Women's sports are not only sexualized in professional settings, but young athletes are also taught social standards of beauty through uniforms and coverage, causing issues of self-esteem. In 2004, a study conducted on Canadian female youth volleyball players showed that athletes disliked their uniforms due to the fact that they were tight-fitting spandex and showed off their bodies. But what was the need in the first place to show off young girls in a sexual manner? The sexualization of female athletes, by reminding them of social standards of beauty through uniforms and coverage, results in psychological implications. Athletes as young as 16 were seen to use techniques like diuretics and laxatives, as well as calorie counting to lose weight, contributing to rising eating disorders numbers in young people. Athletes are at a risk of eating disorders relating to over-exercising and not intaking enough calories in hopes of maintaining an ideal body, such as anorexia nervosa, with young female athletes being the most prone. 

Yet even with the sexualization and lack of coverage of women's sports, young girls continue to get involved in sports. In the United States, between the 2009-2010 and 2018-2019 school year, participation of female youth in soccer has increased by nearly fifty thousand youth. Around the world, there are almost twice the amount of youth leagues for soccer, and USWNT is a major factor for this increase of interest. Girls are able to see female role models on television and in the news, which encourages them to continue to stay in sports. As Mary Jo Kane has said, “Sex sells sex, not women’s sports.” Despite soft-porn increasing interest in women’s sports from young males, “they also stated that such images did not fundamentally increase their interest…” Kane explains that many sports industries such as the WNBA embrace father-daughter relationships, as seen with the late Kobe and Gigi Bryant, and questions how, “fathers would accept the notion that support for their daughters’ sports participation would be increased by having them pose nude in Playboy?” Sexualizing female athletes is counterproductive to the creation of the appearance of women's sports as powerful and uplifting. The idea of marketing women’s sports as being a reality, however, is difficult to start. Many female athletes do not have adequate salaries and resort to sexualizing themselves. If the sports broadcasting industry were to discourage sexualizing female athletes, this may result in many female athletes being unable to afford to play. Nevertheless, when an adequate salary is established, alongside being able to play, women would also be able to put more time into their sport rather than focusing on a second job. With the portrayal of female athletes catering towards young males who want to see “heterosexy” females and not towards young girls, where will the future of the female sporting industry come from?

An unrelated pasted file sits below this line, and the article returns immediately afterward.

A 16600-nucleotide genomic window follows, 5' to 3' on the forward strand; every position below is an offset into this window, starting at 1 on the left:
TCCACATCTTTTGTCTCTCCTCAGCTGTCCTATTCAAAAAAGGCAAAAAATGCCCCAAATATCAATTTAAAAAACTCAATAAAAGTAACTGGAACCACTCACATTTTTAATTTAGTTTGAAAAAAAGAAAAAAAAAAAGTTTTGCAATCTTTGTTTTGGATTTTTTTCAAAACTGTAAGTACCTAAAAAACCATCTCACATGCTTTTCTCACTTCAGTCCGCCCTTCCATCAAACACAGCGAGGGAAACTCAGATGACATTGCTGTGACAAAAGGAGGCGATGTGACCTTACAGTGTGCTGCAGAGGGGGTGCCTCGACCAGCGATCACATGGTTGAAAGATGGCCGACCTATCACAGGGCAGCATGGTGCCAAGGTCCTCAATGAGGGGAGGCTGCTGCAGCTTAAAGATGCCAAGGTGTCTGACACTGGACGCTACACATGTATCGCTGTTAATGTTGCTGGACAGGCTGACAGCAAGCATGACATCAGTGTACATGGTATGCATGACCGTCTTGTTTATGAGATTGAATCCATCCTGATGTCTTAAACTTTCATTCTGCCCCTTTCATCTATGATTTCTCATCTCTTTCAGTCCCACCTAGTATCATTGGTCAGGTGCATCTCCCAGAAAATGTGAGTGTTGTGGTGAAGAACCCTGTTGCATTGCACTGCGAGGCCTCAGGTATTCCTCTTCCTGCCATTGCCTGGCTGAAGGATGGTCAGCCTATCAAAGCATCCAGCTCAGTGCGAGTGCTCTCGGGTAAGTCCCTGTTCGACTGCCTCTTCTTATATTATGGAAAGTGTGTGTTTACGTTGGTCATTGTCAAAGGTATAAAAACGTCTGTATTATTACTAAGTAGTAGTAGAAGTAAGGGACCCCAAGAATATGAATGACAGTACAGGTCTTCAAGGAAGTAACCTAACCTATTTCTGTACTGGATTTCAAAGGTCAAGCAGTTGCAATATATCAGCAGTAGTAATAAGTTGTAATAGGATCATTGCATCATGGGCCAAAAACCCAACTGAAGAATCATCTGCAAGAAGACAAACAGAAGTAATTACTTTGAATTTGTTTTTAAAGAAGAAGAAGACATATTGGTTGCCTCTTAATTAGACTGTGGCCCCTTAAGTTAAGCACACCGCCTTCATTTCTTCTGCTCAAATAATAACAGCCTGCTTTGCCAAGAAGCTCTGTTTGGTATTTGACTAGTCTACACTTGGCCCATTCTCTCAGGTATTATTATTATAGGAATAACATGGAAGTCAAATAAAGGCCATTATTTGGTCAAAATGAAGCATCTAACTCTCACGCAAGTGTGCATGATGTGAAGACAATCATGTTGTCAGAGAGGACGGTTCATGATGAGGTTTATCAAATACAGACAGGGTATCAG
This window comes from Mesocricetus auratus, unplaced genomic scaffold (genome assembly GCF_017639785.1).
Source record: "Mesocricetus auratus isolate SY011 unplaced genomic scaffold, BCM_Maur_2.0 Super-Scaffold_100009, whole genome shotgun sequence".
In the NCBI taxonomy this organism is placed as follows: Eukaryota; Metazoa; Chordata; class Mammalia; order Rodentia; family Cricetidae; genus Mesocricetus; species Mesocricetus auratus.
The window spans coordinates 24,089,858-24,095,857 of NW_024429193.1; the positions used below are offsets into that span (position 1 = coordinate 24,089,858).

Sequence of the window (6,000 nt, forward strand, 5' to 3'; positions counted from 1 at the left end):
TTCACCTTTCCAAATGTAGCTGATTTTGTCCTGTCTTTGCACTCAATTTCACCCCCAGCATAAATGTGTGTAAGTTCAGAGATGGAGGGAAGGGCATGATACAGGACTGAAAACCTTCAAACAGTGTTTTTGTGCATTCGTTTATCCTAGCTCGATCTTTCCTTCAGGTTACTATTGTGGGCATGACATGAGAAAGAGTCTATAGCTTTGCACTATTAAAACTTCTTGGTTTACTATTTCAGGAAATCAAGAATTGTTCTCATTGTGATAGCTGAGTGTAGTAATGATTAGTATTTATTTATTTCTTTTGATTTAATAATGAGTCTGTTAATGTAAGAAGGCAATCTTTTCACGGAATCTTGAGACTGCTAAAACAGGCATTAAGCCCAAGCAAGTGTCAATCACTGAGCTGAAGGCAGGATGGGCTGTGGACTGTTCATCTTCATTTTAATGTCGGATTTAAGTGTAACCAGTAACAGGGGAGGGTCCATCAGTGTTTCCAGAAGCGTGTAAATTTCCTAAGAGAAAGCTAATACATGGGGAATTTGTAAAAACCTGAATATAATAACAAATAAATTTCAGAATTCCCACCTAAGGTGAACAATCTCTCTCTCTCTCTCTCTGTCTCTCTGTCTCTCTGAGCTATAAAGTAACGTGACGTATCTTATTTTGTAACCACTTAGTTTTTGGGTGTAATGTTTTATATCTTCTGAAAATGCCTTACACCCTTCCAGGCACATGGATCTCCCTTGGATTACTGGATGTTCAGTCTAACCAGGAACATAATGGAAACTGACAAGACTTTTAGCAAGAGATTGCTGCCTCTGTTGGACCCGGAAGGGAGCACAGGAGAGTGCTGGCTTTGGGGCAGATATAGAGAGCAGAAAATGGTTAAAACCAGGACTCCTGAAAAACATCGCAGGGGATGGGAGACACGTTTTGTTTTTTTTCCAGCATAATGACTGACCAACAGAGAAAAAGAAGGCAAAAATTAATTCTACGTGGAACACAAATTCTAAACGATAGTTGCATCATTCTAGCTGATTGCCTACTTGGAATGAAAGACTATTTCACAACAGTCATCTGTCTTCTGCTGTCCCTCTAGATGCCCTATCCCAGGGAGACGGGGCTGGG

Although girls are legally allowed to play sports, they are only accepted in the professional sporting community if they fit the prototype of a feminine woman. These unrealistic expectations of appearance are heightened for female athletes; they must be tall but not too tall, strong but not too muscular, and look like a magazine model while still being able to compete at professional levels. Women are told to expect, even enjoy, the male gaze; yet when men are surveyed and their behaviours are watched, only then do they dislike it. Although the percentage of soft porn in sports coverage has declined it can be argued that it is, in part, due to the fact there is a continuous lack of women’s sports coverage. This, in turn, leads to female athletes not being paid the same as male athletes while performing at the same calibre. They are forced as a result to resort to advertising their bodies rather than their skills with many young female athletes being deemed “good enough” if they are thin enough. The consumerism of sports media has placed a lens over women's sports that distorts its perception while defending their actions by arguing they are trying to promote it. Promotion of women in sports is exclusively done if profit can be made through the heterosexual male. Simply put, sex sells.



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The author's comments:

Caitlin, the author of this piece, is currently a high school student from Canada. Her passions have been politics and social issues and as a result, she wrote this article in her Advanced Placement Capstone program where she decided that she wanted to look at women in society.